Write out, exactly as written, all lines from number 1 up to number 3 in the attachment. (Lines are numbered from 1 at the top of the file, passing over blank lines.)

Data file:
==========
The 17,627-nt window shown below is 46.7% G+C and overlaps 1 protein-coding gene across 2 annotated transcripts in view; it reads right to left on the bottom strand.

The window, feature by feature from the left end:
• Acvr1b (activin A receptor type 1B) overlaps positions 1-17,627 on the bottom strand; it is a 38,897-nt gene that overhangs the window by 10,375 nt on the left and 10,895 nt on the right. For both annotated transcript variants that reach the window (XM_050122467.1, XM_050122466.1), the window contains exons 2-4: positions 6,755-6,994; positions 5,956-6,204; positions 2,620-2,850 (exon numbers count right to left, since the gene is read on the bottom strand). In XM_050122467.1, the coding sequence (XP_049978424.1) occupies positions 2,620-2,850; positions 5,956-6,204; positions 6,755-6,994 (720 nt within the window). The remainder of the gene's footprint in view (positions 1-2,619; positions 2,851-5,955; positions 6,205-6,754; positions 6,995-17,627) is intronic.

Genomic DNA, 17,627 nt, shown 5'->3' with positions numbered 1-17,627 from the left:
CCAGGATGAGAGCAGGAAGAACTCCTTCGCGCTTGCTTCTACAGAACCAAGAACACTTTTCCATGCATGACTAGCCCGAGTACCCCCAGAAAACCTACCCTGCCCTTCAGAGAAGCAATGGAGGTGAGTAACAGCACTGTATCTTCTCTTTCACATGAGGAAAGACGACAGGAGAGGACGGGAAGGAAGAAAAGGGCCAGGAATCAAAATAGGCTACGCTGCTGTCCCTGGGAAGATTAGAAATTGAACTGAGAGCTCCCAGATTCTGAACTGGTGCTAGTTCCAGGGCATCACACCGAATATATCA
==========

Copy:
The 17,627-nt window shown below is 46.7% G+C and overlaps 1 protein-coding gene across 2 annotated transcripts in view; it reads right to left on the bottom strand.

The window, feature by feature from the left end:
• Acvr1b (activin A receptor type 1B) overlaps positions 1-17,627 on the bottom strand; it is a 38,897-nt gene that overhangs the window by 10,375 nt on the left and 10,895 nt on the right. For both annotated transcript variants that reach the window (XM_050122467.1, XM_050122466.1), the window contains exons 2-4: positions 6,755-6,994; positions 5,956-6,204; positions 2,620-2,850 (exon numbers count right to left, since the gene is read on the bottom strand). In XM_050122467.1, the coding sequence (XP_049978424.1) occupies positions 2,620-2,850; positions 5,956-6,204; positions 6,755-6,994 (720 nt within the window). The remainder of the gene's footprint in view (positions 1-2,619; positions 2,851-5,955; positions 6,205-6,754; positions 6,995-17,627) is intronic.